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AN ELEGIE UPON THE INCOMPARABLE DR. DONNE, by                    
First Line: All is not well when such a one as I
Last Line: His glory is as his gifts, 'bove others farre.
Subject(s): Donne, John (1572-1631); Poetry & Poets


All is not well when such a one as I
Dare peepe abroad, and write an Elegie;
When smaller Starres appeare, and give their light,
Phoebus is gone to bed: Were it not night,
And the world witlesse now that DONNE is dead,
You sooner should have broke, then seene my head.
Dead did I say? Forgive this Injury
I doe him, and his worthes Infinity,
To say he is but dead; I dare averre
It better may be term'd a Massacre,
Then Sleepe or Death; See how Muses mourne
Upon their oaten Reeds, and from his Vrne
Threaten the World with this Calamity,
They shall have Ballads, but no Poetry.

Language lyes speechlesse; and Divinity,
Lost such a Trump as even to Extasie
Could charme the Soule, and had an Influence
To teach best judgements, and please dullest Sense.
The Court, the Church, the Vniversitie,
Lost Chaplaine, Deane, and Doctor, All these, Three.
It was his Merit, that his Funerall
Could cause a losse so great and generall.

If there be any Spirit can answer give
Of such as hence depart, to such as live:
Speake, Doth his body there vermiculate,
Crumble to dust, and feele the lawes of Fate?
Me thinkes, Corruption, Wormes, what else is foule
Should spare the Temple of so faire a Soule.
I could beleeve they doe; but that I know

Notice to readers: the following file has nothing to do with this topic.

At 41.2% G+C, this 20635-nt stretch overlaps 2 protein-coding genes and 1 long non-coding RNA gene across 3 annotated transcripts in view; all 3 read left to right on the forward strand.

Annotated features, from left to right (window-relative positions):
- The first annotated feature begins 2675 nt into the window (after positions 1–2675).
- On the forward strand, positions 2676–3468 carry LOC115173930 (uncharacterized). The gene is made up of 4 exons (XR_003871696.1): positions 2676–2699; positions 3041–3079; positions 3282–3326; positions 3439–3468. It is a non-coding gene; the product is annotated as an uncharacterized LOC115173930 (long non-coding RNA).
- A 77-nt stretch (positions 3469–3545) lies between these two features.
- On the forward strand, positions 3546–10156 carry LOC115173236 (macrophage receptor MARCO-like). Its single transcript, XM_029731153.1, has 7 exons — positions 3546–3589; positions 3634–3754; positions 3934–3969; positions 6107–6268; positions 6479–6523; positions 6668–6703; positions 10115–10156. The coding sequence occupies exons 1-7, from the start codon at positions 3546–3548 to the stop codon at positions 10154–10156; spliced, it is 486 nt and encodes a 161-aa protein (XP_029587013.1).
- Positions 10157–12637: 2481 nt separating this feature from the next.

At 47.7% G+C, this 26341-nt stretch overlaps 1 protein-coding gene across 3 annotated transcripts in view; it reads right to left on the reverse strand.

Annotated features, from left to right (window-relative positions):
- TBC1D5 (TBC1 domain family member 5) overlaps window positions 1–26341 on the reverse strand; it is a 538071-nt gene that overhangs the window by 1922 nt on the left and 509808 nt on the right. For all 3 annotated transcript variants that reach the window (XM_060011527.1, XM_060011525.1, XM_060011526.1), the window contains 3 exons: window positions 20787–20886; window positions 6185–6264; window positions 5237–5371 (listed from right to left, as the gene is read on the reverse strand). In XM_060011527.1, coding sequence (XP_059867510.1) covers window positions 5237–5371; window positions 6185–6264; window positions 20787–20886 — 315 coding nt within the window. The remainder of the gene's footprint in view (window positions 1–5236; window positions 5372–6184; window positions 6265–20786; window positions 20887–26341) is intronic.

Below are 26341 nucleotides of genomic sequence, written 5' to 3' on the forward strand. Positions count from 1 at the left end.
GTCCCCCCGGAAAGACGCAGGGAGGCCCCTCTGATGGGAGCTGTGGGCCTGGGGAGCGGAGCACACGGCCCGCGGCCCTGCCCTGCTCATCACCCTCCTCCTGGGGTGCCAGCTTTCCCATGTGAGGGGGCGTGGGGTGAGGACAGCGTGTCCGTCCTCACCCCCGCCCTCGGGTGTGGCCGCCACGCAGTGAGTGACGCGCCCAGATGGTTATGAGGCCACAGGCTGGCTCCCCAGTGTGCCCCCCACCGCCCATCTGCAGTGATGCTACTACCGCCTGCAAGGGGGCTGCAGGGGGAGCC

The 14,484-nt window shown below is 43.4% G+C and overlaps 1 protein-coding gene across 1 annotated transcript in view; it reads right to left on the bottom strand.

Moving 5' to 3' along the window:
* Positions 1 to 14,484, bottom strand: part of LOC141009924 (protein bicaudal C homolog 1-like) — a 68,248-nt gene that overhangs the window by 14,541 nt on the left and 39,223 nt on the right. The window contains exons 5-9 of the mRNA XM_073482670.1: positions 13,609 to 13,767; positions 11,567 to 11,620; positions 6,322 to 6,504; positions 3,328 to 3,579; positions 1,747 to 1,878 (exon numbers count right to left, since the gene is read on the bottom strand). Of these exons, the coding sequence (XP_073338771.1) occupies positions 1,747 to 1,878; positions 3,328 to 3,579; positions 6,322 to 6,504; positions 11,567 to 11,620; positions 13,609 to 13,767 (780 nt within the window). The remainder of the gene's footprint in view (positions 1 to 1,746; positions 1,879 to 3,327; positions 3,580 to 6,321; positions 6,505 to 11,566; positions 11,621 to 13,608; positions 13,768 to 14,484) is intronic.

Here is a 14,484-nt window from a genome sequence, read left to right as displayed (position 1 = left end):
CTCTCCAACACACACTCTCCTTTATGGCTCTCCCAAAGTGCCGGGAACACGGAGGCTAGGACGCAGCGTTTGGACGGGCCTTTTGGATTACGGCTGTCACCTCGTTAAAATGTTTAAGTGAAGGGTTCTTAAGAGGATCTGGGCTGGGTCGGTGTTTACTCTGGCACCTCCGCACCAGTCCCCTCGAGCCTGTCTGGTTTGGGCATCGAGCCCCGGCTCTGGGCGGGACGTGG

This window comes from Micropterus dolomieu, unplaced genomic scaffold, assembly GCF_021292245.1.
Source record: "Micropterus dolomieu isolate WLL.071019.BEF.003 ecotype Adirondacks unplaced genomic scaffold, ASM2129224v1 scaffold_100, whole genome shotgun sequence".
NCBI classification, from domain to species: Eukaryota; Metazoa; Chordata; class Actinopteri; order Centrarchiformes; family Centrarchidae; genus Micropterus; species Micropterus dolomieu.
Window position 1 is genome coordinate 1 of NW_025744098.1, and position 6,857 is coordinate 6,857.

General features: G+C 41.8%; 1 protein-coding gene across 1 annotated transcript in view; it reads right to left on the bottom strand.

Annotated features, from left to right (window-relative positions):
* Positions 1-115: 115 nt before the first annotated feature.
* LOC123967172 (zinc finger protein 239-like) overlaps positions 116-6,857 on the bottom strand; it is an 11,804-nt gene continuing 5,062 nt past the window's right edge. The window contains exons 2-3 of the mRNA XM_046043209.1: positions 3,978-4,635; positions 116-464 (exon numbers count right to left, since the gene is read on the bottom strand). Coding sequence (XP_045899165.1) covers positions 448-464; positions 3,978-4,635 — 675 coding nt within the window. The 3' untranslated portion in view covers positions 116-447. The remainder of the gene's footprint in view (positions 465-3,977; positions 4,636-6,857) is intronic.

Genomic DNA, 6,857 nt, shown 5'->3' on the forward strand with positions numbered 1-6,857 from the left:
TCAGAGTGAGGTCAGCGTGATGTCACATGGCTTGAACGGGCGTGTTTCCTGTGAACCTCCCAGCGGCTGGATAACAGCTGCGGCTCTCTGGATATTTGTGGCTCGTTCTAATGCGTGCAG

What inconvenience might hereafter grow:
Succeeding ages would Idolatrize,
And as his Numbers, so his Reliques prize.

If that Philosopher, which did avow
The world to be but Motes, was living now:
He would affirme that th'Atomes of his mould
Were they in severall bodies blended, would
Produce new worlds of Travellers, Divines,
Of Linguists, Poets: sith these severall lines
In him concentred were, and flowing thence
Might fill againe the worlds Circumference.
I could beleeve this too; and yet my faith
Not want a President: The Phoenix hath
(And such was He) a power to animate
Her ashes, and herselfe perpetuate.
But, busie Soule, thou dost not well to pry
Into these Secrets; Griefe, and Jealousie,
The more they know, the further still advance,
And finde no way so safe as Ignorance.
Let this suffice thee, that his Soule which flew
A pitch of all admir'd, known but of few,
(Save those of purer mould) is now translated
From Earth to Heaven, and there Constellated.
For, if each Priest of God shine as a Starre,
His Glory is as his Gifts, 'bove others farre.





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